Many Faces of Poverty

Many Faces of Poverty

Although the finer nuances of food insecurity have changed, its grip is as tenacious now as it was centuries ago. And much of that tenacity is due to an age-old adversary—poverty. It’s a looming presence for far too many.

Very few can deny the increased cost of living. According to Canada’s Food Price Report for 2023, an expected 5-7% rise in food prices in 2022, turned out to be a 10.3% rise. That’s substantial. It’s the general public who are being forced to contend with these changes.

Even in 2022, people were forced to pick and choose food purchases that were less costly. Other items were simply left off the list. Along with food, other necessary costs such as rent or mortgage, phone, internet and fuel also demand our attention. Simply put, there’s just not enough money to go around.

Yet, food is the one place where we can pinch a little harder. However, as the last resort, some have had to overlook their pride and, cap in hand, ask a food bank for assistance. Everyone needs to know there’s never been any shame in having to do so.

Food Banks Help Fight Food Insecurity

One of the major methods to address the immediate impact of food insecurity is through the use of food banks. In Newfoundland & Labrador, these can be found in larger centres such as St. John’s as well as smaller ones, including the Placentia Area Food Bank — Serving Branch to Ship Harbour.

Photo by Nico Smit on Unsplash

Unfortunately, an increasing number of people are having to rely on the food banks. Often at the final minute, when there is no other hope, many are forced to request an emergency hamper. Some have found the need to rely on a food bank on a regular basis.

Again, there’s no shame in having to do so. In fact, many of the people calling for help are not unemployed. They may have families to support. Whether for those who are single, couples or a family, it’s simply a matter of their income not going far enough.

The Real Issue

However, as many know, food banks are merely the symptom of the true problem. The real issue is down to money. This lies at the heart of many of the dilemmas plaguing us, food insecurity being one of them.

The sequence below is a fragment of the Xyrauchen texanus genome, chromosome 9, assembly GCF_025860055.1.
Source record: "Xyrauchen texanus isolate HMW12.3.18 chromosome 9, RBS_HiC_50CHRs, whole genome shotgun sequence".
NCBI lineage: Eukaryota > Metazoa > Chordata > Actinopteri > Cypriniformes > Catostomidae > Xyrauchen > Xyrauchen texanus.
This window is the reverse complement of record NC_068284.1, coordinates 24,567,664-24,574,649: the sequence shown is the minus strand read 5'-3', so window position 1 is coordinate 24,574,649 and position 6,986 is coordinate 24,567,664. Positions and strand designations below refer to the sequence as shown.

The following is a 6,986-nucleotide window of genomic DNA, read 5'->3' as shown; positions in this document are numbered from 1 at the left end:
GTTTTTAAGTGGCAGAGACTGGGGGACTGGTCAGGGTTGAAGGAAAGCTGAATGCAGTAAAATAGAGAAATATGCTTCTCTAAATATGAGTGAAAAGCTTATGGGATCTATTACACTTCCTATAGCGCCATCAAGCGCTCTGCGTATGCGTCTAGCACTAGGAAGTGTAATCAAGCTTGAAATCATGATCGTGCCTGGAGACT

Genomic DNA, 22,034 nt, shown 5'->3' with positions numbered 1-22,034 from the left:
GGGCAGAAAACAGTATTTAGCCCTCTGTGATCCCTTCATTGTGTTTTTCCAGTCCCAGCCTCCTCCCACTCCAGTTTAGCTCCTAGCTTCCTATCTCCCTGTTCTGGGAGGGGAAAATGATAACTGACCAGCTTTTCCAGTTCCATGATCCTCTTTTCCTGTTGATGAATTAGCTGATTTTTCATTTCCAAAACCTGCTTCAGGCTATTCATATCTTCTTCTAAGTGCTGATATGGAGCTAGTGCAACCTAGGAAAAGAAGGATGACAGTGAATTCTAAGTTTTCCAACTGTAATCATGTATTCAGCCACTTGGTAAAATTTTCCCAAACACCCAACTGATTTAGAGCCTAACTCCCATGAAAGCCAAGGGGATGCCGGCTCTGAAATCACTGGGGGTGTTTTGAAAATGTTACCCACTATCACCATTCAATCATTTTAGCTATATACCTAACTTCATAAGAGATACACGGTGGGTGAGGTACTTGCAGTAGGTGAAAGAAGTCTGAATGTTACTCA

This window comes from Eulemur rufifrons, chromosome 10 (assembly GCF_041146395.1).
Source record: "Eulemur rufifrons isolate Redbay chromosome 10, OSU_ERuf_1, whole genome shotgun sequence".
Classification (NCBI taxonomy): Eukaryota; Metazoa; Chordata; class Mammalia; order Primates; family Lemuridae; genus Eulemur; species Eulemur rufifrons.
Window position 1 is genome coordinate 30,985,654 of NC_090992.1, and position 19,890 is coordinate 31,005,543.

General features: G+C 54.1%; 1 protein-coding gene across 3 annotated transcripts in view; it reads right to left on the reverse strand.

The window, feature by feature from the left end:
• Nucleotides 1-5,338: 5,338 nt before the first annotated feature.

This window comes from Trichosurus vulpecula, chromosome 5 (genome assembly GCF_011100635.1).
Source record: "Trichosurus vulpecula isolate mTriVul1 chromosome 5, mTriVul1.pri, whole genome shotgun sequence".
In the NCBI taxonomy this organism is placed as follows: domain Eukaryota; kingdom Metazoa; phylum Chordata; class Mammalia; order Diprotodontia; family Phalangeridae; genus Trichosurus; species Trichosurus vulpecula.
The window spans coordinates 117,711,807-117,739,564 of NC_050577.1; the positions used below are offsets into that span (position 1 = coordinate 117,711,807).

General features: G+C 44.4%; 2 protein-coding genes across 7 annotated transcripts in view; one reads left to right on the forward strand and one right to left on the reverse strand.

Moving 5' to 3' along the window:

Source: Nicola Barts .

When looking at the data, we find that in Canada as a whole, 63% of those regarded as food insecure receive social assistance. The story is likely the same in Newfoundland & Labrador. That means the majority of people finding it difficult to put food on the table are on social assistance. None of this is surprising.

Most on social assistance are there simply because what they earn in their jobs is inadequate to actually make a living. No doubt, in an effort to address the cost of living, the province increased the minimum wage on 1 April 2023 to $14.50. Then, on 1 October, 2023, it will rise to $15. While an increase to the minimum wage is welcomed, it still falls short of the $18.85 an hour which is considered the living wage.

Reaching this living wage is an immense obstacle for too many in Newfoundland & Labrador. Concerns regarding problems tied to poverty and the grip it has on much of the population need to be addressed.

Hidden Poverty

Something called the “poverty line” is a useful barometer for overall well being. Let’s take a basket filled with the goods and services needed to live a fruitful life—healthy food, appropriate shelter, clothing, transportation and so on. The cost of these items are linked to the average cost in the community where we live. This establishes the poverty line, one we are either above or below.

Although, poverty has a level of complexity. The problem is there’s something known as “hidden poverty.” This means you may actually be above that poverty line. However, one is thrust back given the additional costs for electric, child care, food and other basic necessities. So, poverty is the primary reason why people are held within the grips of food insecurity.

Along these same lines, in order to genuinely address the complexities comprising food insecurity, it’s necessary to also take into account the myriad costs, beyond our basic necessities, we encounter in life.

An Integrated Approach

Alongside food, we’re required to deal with a multiplicity of other costs such as health, housing, and so on. The lack of nutritious food is only one component of a much broader problem and this demands a more integrated approach.

And integration means it’s necessary to have people who can work to coordinate the various elements coming together to shape the vulnerabilities people experience.

So, when tackling food insecurity, at the same time, efforts must be made to ensure people are living in ideal housing. At the same time, it’s imperative their health is also being addressed.

These factors are all intimately connected. For instance, our food is closely linked with our health. Moreover, the quality of our housing is also equally bound to our health. When addressing food insecurity, it needs to be alongside other issues such as housing and health.

We’ve been down this road many times before. If we think of food as one arm, our finances may be the other. Health and housing are our two legs. We need to dedicate our attention to the well-being of the body, not just one of the arms or legs. Each are inherently connected to the other.

We need to dramatically change our perspective. If our intention is to improve people’s well-being, any money given must be used to address the whole.

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